ABOUT THIS BOOKThe Grand Budapest Hotel
and Moonrise Kingdom
have made Wes Anderson a prestige force. Rushmore
and The Royal Tenenbaums
have become quotable cult classics. Yet every new Anderson release brings out droves of critics eager to charge him with stylistic excess and self-indulgent eclecticism.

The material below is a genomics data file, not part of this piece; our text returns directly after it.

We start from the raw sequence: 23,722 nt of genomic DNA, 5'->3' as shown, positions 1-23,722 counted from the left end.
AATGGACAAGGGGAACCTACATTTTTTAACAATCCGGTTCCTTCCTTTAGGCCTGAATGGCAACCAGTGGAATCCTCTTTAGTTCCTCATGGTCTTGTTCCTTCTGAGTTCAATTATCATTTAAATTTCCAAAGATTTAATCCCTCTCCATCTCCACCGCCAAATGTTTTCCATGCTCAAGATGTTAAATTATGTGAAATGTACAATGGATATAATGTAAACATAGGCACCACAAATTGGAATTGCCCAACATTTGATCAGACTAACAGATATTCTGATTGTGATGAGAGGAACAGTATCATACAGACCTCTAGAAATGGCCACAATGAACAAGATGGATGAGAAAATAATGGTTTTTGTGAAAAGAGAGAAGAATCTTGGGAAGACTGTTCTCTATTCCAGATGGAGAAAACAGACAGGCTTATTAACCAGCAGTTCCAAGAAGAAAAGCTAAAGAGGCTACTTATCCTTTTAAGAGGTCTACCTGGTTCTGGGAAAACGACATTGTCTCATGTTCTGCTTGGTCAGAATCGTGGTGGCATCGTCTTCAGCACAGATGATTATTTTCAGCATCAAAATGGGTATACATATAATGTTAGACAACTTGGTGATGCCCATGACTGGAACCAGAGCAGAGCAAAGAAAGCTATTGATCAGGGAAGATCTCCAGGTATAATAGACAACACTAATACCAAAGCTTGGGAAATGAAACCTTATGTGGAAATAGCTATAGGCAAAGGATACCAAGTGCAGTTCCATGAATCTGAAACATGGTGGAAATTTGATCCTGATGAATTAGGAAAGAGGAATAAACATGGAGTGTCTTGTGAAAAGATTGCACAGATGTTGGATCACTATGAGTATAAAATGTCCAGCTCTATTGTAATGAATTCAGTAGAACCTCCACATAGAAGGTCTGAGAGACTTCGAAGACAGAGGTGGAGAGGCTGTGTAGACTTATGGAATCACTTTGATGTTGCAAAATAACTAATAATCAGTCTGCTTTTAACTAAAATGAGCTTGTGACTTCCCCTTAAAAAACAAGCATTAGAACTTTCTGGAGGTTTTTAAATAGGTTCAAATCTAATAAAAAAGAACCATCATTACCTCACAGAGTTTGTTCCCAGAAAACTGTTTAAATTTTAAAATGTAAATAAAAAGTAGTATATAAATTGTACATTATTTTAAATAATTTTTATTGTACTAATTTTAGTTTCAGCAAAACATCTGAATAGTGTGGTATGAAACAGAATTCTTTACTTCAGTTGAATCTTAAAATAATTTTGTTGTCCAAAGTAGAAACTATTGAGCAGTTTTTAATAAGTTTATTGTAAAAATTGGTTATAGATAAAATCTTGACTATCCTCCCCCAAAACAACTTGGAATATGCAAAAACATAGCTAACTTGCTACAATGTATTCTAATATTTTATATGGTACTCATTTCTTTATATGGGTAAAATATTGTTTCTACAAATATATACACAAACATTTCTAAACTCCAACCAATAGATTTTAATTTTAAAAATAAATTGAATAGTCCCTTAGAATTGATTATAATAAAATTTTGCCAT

Donna Kornhaber approaches Anderson's style as the necessary product of the narrative and thematic concerns that define his body of work. Using Anderson's focus on collecting, Kornhaber situates the director as the curator of his filmic worlds, a prime mover who artfully and conscientiously arranges diverse components into cohesive collections and taxonomies. Anderson peoples each mise-en-scéne in his ongoing ""Wesworld"" with characters orphaned, lost, and out of place amidst a riot of handmade clutter and relics. Within, they seek a wholeness and collective identity they manifestly lack, with their pain expressed via an ordered emotional palette that, despite being muted, cries out for attention. As Kornhaber shows, Anderson's films offer nothing less than a fascinating study in the sensation of belonging--told by characters who possess it the least.